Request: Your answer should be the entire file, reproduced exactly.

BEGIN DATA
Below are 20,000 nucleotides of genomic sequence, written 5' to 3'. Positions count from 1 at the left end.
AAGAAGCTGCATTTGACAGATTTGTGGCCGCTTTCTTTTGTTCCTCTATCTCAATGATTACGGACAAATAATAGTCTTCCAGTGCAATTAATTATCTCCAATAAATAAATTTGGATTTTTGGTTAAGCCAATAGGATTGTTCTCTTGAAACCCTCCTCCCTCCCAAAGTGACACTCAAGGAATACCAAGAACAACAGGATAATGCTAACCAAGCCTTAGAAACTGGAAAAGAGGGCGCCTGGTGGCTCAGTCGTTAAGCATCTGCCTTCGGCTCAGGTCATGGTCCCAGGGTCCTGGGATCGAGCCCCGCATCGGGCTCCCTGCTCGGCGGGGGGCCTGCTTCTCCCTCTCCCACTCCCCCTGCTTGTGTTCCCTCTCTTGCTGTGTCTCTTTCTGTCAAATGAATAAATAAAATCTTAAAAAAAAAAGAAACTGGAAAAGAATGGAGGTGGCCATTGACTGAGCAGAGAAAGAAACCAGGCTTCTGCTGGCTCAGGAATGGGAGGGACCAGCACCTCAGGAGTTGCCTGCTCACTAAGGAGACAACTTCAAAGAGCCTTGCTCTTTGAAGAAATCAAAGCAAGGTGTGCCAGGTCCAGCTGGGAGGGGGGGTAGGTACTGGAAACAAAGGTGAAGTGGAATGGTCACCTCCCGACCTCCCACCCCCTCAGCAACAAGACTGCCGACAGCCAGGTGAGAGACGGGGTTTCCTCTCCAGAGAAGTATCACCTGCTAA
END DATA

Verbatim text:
Below are 20,000 nucleotides of genomic sequence, written 5' to 3'. Positions count from 1 at the left end.
AAGAAGCTGCATTTGACAGATTTGTGGCCGCTTTCTTTTGTTCCTCTATCTCAATGATTACGGACAAATAATAGTCTTCCAGTGCAATTAATTATCTCCAATAAATAAATTTGGATTTTTGGTTAAGCCAATAGGATTGTTCTCTTGAAACCCTCCTCCCTCCCAAAGTGACACTCAAGGAATACCAAGAACAACAGGATAATGCTAACCAAGCCTTAGAAACTGGAAAAGAGGGCGCCTGGTGGCTCAGTCGTTAAGCATCTGCCTTCGGCTCAGGTCATGGTCCCAGGGTCCTGGGATCGAGCCCCGCATCGGGCTCCCTGCTCGGCGGGGGGCCTGCTTCTCCCTCTCCCACTCCCCCTGCTTGTGTTCCCTCTCTTGCTGTGTCTCTTTCTGTCAAATGAATAAATAAAATCTTAAAAAAAAAAGAAACTGGAAAAGAATGGAGGTGGCCATTGACTGAGCAGAGAAAGAAACCAGGCTTCTGCTGGCTCAGGAATGGGAGGGACCAGCACCTCAGGAGTTGCCTGCTCACTAAGGAGACAACTTCAAAGAGCCTTGCTCTTTGAAGAAATCAAAGCAAGGTGTGCCAGGTCCAGCTGGGAGGGGGGGTAGGTACTGGAAACAAAGGTGAAGTGGAATGGTCACCTCCCGACCTCCCACCCCCTCAGCAACAAGACTGCCGACAGCCAGGTGAGAGACGGGGTTTCCTCTCCAGAGAAGTATCACCTGCTAA